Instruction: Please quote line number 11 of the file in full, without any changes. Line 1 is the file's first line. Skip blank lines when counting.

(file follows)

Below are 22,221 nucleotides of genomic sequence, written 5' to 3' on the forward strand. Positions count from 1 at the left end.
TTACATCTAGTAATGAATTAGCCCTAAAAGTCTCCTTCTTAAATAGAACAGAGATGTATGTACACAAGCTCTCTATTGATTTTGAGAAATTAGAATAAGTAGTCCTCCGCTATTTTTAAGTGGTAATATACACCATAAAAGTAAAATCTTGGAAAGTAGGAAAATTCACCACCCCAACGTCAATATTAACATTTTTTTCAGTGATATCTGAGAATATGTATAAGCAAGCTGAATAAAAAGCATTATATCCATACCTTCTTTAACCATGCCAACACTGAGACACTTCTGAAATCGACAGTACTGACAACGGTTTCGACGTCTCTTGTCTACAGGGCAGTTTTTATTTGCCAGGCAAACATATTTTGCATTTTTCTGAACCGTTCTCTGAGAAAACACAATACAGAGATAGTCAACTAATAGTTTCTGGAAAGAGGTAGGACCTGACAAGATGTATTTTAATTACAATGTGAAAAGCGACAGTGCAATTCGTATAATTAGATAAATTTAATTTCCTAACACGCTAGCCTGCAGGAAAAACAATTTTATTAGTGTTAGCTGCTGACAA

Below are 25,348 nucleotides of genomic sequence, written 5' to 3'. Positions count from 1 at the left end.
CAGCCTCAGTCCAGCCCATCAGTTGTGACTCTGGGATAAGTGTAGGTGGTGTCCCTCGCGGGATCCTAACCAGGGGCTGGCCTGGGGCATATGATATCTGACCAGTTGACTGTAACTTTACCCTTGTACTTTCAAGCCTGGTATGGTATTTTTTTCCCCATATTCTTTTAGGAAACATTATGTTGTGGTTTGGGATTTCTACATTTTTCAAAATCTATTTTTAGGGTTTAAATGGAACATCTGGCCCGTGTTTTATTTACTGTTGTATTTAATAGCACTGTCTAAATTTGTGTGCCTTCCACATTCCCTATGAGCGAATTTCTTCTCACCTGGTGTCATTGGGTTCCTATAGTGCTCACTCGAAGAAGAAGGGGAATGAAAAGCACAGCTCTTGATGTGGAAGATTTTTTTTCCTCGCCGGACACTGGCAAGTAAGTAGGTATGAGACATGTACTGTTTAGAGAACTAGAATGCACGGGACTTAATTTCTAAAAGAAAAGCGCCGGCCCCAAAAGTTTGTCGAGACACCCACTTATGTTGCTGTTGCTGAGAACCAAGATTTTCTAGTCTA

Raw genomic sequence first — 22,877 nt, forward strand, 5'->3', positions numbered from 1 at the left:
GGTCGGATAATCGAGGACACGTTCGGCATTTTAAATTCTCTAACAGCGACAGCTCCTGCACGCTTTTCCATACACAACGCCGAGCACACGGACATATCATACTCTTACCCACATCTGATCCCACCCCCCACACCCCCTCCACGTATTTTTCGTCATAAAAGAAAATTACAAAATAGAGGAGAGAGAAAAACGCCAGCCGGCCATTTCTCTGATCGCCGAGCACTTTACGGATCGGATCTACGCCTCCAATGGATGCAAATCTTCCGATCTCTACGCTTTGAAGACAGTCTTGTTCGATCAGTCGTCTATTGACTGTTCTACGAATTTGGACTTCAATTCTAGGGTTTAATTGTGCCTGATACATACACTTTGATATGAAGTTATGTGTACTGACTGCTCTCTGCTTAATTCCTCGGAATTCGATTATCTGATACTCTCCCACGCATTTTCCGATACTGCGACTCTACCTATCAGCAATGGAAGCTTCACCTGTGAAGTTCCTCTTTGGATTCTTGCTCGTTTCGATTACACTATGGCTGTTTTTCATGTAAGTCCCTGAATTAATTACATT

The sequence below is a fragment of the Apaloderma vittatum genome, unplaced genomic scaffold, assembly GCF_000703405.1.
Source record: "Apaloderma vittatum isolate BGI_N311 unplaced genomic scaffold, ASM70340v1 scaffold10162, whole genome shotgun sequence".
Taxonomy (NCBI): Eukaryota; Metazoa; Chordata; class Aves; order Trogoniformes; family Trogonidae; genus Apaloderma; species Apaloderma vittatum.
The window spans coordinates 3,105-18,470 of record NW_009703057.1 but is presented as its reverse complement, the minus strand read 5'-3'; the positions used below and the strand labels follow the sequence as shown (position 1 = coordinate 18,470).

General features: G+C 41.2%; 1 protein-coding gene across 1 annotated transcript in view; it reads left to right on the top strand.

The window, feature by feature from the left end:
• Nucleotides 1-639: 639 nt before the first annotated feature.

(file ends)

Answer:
General features: G+C 41.2%; 1 protein-coding gene across 1 annotated transcript in view; it reads left to right on the top strand.